Heat energy, abbreviated as Q, also called thermal energy, is the exertion of power that is created by heat, or the increase in temperature by the transfer of particles bouncing into each other by means of kinetic energy. Heat energy is a form of energy that is transferred from one body or system to another as a result of a temperature difference. It is the energy that is responsible for causing a change in the temperature of a substance, and it can be transferred through conduction, convection, or radiation. The amount of heat energy that is required to raise the temperature of a substance depends on its specific heat capacity, which is a measure of how much energy is required to raise the temperature of a given mass of a substance by a certain amount.
Heat energy plays an important role in many natural and industrial processes. It is responsible for driving weather patterns, such as convection currents in the atmosphere that lead to the formation of storms and winds. In industry, heat energy is used to generate electricity, power engines, and manufacture products. In the human body, heat energy is used to maintain body temperature and support metabolic processes.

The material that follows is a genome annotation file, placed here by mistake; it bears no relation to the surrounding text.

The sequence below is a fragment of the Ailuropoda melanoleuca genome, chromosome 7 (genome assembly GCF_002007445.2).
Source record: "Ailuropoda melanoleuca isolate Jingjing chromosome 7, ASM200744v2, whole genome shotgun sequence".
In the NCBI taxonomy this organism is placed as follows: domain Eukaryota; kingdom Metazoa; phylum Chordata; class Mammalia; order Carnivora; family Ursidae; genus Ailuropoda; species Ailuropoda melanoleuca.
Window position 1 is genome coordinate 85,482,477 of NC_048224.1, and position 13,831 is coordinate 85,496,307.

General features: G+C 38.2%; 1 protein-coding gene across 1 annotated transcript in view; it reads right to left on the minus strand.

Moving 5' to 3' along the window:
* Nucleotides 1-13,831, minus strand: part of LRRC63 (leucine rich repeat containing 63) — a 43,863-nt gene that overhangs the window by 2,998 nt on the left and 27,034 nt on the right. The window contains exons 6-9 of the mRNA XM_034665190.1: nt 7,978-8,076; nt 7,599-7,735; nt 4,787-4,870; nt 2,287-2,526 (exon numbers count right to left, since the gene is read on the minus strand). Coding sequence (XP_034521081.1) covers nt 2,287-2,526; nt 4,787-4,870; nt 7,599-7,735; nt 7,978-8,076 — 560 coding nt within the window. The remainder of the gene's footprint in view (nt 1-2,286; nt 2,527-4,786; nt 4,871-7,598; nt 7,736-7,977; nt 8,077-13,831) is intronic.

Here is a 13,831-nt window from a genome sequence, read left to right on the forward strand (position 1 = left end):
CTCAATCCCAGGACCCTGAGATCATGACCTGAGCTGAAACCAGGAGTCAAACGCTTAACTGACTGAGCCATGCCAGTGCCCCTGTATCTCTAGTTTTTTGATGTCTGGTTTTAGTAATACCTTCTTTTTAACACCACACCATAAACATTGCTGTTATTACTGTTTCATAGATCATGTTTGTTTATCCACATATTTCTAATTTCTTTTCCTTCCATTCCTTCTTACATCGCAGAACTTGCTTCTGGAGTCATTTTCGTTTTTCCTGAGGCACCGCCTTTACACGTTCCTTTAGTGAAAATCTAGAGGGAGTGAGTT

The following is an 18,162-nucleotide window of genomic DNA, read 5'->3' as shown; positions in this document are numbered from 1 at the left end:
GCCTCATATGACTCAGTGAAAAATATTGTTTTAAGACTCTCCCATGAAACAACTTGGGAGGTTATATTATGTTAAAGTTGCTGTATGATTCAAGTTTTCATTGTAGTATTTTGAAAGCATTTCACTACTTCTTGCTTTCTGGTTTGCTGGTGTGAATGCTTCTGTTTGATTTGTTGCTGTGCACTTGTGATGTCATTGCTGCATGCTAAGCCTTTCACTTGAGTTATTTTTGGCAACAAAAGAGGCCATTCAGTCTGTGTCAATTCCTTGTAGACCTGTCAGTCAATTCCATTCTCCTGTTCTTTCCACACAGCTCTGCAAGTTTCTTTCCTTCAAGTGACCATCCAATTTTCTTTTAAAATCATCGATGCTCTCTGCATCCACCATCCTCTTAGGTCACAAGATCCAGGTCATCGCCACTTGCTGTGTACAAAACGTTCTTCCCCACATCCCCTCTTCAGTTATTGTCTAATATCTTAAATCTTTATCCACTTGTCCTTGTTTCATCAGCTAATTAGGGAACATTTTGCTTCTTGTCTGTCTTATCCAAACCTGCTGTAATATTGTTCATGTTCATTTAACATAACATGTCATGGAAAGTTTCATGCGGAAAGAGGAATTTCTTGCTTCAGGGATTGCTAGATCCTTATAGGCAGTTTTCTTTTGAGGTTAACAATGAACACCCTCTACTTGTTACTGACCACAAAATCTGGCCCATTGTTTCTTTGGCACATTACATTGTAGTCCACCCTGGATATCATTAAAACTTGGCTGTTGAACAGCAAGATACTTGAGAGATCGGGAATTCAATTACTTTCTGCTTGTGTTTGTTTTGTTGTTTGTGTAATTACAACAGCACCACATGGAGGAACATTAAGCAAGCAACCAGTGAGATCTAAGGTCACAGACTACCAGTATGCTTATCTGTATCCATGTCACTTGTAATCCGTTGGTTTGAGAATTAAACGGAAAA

Heat energy can also have positive or negative effects on the environment and living organisms, depending on the intensity and duration of exposure. For example, excessive heat can cause dehydration, heat stroke, and other health problems in humans and animals, while prolonged exposure to cold temperatures can cause hypothermia and frostbite.